# Torque and Force due to an external magnetic field

1. Mar 20, 2009

### wam_mi

Torque N = μ ∧ B

where μ is the dipole moment of the loop,
and B is an external magnetic field.

Q1 Is it true that we can only write the Torque due to an external magnetic field in this form if and only iff B is a constant? What happens, say, if B = B * x (in the z-direction) where x is a variable, is it still possible to write Torque in this form, where μ is a constant.

Q2 Why is it that Force = 0 but Torque is not = 0 when the external magnetic field is constant?

Cheers guys

2. Mar 20, 2009

### clem

1. The torque is given by the cross product $$\mu\times B$$ even if B is a function of position.
2. The force on a magnetic dipole is given by
$${\vec F}=\nabla(\mu\cdot}{\vec B}$$,so it vanishes if B is constant.
As a simple model, think of a bar magnet. The force on the N and S ends will be equal and opposite in a constant magnetic field.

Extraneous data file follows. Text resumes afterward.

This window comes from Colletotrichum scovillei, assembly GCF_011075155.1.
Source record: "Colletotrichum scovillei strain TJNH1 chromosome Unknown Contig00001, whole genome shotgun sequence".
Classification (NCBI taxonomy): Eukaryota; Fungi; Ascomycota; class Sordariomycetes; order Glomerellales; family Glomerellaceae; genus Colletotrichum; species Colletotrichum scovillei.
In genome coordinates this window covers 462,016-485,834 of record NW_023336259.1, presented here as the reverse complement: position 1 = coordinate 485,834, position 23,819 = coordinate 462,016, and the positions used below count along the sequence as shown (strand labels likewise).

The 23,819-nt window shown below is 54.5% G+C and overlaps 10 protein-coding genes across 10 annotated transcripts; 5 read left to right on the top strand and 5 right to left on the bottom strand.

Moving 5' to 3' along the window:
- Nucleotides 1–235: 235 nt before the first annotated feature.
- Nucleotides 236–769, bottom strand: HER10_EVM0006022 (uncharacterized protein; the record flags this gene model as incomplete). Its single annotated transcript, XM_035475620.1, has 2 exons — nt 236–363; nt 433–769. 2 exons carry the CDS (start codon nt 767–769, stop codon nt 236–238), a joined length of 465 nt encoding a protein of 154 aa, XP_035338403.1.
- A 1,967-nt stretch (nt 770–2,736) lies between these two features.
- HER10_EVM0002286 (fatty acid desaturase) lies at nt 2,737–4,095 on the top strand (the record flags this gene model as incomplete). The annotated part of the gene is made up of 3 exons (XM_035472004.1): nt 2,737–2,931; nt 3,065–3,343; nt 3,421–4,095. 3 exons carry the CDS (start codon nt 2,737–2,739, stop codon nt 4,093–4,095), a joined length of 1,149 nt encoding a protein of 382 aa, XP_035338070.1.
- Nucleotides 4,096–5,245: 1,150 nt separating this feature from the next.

3. Mar 20, 2009

### Bob S

The torque on a magnetic dipole, like a compass needle, is non-zero whenever it is in a constant magnetic field B (and if the dipole is not aligned with B). There is no net translational force on the needle, however.

If B is non constant, specifically B = B * x, where B is along z, there can also be a net translational force on a magnetic dipole. A good example is the magnetic force on a beam of neutral silver atoms, which are now known to have a magnetic moment. Because the atoms did have a magnetic dipole moment, the beam was deflected (transverse force) in a magnetic field. This was the basis of the Stern Gerlach experiments in 1921-23, which later won the Nobel Prize in physics.